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NMEA Member Highlight: Christopher Petrone

Posted By Lisa D. Tossey, Wednesday, November 26, 2014

Chris Petrone on the R/V SharpChristopher Petrone is on the NMEA Board of Directors and is the marine education specialist for the Delaware Sea Grant Marine Advisory Service at the University of Delaware.

We asked him four key questions about his experience with NMEA:

1. Why did you join NMEA?

I originally joined when I registered for my first conference, 2006 in New York! I had been working for Virginia Sea Grant and the Bridge website for about a year at the time. Both Sea Grant and the Bridge are fixtures at NMEA conferences, so I was encouraged by my team to attend and present. It was one of my very first conference presentations!

2. How has NMEA helped you achieve your professional goals?

Over the past nine years, NMEA has helped me build an invaluable network of colleagues from across the globe. I am constantly pulling activities, resources, and contacts from my “toolkit,” which I have compiled through attendance at NMEA conferences, the Scuttlebutt email list, and direct contact with my NMEA compadres.

3. What are you most proud of NMEA for accomplishing/influencing?

By far, the creation of the Ocean Literacy Essential Principles, as well as NMEA’s work on the Next Generation Science Standards.

The Ocean Literacy principles have been a guiding force in my and fellow marine educators’ work. The principles have given us a common message and common voice which we use in each of our diverse education niches. Regarding NGSS, from initial review and comments, all the way through the current adoption and implementation phase, NMEA has been at the table, and will continue to play a major role in advancing science education in general, not just marine and freshwater science.

4. If you had to describe NMEA in three words, what would they be?

Network, collaboration, family.

Check out some of his recent work with these video recaps from Delaware Sea Grant: 

Catching the Wind: Petrone recently hosted a wind education program for 125 first graders from a local elementary school. Students rotated through four content stations, which included hands-on, interactive activities about wind and the university's turbine. The program was meant to supplement a first grade science unit titled "Catching the Wind."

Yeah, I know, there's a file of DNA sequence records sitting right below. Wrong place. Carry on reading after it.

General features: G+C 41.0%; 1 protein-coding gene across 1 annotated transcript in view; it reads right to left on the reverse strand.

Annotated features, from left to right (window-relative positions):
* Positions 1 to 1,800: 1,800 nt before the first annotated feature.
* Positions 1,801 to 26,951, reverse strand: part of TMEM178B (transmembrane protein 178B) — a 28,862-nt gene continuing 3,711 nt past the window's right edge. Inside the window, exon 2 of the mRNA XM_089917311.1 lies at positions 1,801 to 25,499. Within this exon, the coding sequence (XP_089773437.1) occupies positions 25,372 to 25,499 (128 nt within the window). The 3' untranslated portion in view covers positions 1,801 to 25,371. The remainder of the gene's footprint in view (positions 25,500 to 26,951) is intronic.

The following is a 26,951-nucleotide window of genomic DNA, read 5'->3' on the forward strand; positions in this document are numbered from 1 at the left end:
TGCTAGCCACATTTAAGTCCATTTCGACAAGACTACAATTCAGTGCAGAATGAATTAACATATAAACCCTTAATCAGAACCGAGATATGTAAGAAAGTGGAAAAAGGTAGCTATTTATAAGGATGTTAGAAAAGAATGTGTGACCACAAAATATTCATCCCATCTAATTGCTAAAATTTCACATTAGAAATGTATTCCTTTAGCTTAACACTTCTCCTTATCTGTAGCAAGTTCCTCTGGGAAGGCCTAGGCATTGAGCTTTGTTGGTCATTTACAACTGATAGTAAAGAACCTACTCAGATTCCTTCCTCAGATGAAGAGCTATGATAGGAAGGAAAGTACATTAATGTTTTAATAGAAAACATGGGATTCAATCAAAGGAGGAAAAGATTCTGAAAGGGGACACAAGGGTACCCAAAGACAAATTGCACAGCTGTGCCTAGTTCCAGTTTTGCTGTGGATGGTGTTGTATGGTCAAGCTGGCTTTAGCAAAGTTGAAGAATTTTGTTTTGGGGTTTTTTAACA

2014 Chesapeake Bay Bowl: Petone served as coordinator of the Chesapeake Bay Bowl, which was held at the University of Delaware earlier this year.


Interested in becoming a member as well? Learn more about joining NMEA here >

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NMEA Member Highlight: Jim Wharton

Posted By Lisa D. Tossey, Wednesday, May 28, 2014

Jim Wharton is a Professional member of NMEA and director of conservation and education at the Seattle Aquarium

He is an active member on NMEA committees for Ocean Literacy, Scholarship, and Education Research. He is a member of the Executive Committee for NMEA and participating in the current strategic planning process. He is active in his local chapter, Northwest Aquatic and Marine Educators (NAME), and a Life member of Florida Marine Science Educators Association (FMSEA).

Jim Wharton

We asked him four key questions about his experience with NMEA:

1. Why did you join NMEA?

I joined NMEA in 2004 while playing a small role in the 2004 conference planning effort. I recognized the potential networking benefit, but at the time, my primary motivation was identity-related. I was a marine educator and this was my professional organization. I wanted to be part of a larger movement to create an ocean-literate society and NMEA was the primary actor in this endeavor.  

2. How has NMEA helped you achieve your professional goals?

My membership in NMEA and FMSEA (or more accurately, my activity in these organizations) has laid the foundation for much of my professional opportunity and accomplishment since. The professional network I’ve built through conferences and committee work has been integral to earning positions at Mote Marine Laboratory and the Seattle Aquarium, and was crucial to collaborating on major federally-funded marine science projects.

Being part of NMEA puts you in the middle of the most important conversations in our field surrounding ocean literacy, conservation, science education, and broadening participation. It gives you the chance to interact with accomplished professionals doing important work and have your voice heard. It also affords you the opportunity to give back through mentorship and service.